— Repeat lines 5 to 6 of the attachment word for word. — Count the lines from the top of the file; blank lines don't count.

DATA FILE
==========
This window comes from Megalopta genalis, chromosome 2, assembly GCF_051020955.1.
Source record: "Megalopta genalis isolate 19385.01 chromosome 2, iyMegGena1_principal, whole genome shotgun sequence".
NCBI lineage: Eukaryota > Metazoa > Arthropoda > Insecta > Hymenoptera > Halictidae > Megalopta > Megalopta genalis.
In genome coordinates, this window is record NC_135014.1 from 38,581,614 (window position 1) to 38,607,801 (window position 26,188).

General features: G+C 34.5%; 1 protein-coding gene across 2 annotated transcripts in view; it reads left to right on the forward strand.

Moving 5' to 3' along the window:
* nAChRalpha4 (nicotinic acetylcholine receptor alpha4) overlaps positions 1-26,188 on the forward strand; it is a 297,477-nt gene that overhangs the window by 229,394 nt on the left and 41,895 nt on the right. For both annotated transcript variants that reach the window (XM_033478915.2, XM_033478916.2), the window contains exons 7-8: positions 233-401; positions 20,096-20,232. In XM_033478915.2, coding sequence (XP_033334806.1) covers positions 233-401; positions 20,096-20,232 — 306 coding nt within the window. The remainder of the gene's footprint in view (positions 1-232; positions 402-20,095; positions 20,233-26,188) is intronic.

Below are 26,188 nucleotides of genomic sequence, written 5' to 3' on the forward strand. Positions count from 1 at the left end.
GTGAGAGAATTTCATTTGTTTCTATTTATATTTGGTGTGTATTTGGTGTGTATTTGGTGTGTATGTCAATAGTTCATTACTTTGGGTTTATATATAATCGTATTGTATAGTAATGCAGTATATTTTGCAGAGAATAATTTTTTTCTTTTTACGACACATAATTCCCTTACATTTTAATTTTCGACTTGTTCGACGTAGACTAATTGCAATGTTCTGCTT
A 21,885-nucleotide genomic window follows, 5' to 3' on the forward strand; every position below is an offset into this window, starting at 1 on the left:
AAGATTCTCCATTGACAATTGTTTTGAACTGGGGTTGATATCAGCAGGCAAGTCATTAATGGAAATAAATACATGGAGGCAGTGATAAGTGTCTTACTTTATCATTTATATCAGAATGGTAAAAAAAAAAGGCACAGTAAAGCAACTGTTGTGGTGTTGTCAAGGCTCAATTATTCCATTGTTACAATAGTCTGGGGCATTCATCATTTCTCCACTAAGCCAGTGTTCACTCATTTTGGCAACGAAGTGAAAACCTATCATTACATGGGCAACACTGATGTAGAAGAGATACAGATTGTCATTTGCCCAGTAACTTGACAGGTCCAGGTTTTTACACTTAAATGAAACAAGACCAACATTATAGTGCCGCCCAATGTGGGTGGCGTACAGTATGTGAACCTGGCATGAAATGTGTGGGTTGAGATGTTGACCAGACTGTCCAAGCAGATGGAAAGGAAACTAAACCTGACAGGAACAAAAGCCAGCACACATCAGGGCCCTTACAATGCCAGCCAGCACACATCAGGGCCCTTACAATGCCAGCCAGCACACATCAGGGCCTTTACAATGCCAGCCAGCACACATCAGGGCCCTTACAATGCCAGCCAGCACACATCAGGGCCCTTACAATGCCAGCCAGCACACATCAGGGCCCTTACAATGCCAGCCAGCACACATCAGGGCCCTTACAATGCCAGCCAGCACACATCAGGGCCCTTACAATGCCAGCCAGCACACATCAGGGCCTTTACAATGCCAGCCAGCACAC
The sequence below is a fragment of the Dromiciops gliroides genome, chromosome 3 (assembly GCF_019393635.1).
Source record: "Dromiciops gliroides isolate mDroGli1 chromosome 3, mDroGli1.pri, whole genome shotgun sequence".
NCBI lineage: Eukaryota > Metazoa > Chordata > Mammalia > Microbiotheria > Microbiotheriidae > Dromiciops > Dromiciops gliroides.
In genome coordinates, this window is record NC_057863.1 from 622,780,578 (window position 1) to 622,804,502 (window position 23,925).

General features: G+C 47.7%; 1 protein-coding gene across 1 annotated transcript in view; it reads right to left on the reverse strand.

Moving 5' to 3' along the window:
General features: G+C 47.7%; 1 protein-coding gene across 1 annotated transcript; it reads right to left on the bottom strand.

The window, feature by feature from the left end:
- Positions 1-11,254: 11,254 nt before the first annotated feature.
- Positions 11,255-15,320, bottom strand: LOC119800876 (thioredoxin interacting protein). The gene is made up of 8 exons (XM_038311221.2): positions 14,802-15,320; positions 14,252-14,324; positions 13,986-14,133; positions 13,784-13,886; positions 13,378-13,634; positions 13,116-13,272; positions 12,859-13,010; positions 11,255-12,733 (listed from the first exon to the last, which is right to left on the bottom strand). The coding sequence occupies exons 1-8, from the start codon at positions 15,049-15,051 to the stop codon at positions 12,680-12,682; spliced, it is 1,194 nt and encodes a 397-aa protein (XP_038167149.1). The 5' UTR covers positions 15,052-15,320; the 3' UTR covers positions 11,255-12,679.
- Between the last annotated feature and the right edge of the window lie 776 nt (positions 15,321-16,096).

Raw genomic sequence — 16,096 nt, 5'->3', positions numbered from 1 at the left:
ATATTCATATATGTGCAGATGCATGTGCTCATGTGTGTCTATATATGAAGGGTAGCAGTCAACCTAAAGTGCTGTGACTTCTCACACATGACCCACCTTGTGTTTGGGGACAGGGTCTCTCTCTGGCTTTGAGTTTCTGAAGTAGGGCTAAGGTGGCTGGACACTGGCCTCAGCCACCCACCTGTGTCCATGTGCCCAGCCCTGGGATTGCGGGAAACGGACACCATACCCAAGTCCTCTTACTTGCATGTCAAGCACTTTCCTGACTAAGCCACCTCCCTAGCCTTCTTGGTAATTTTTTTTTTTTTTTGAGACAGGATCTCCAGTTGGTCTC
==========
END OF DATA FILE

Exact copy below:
General features: G+C 34.5%; 1 protein-coding gene across 2 annotated transcripts in view; it reads left to right on the forward strand.

Moving 5' to 3' along the window: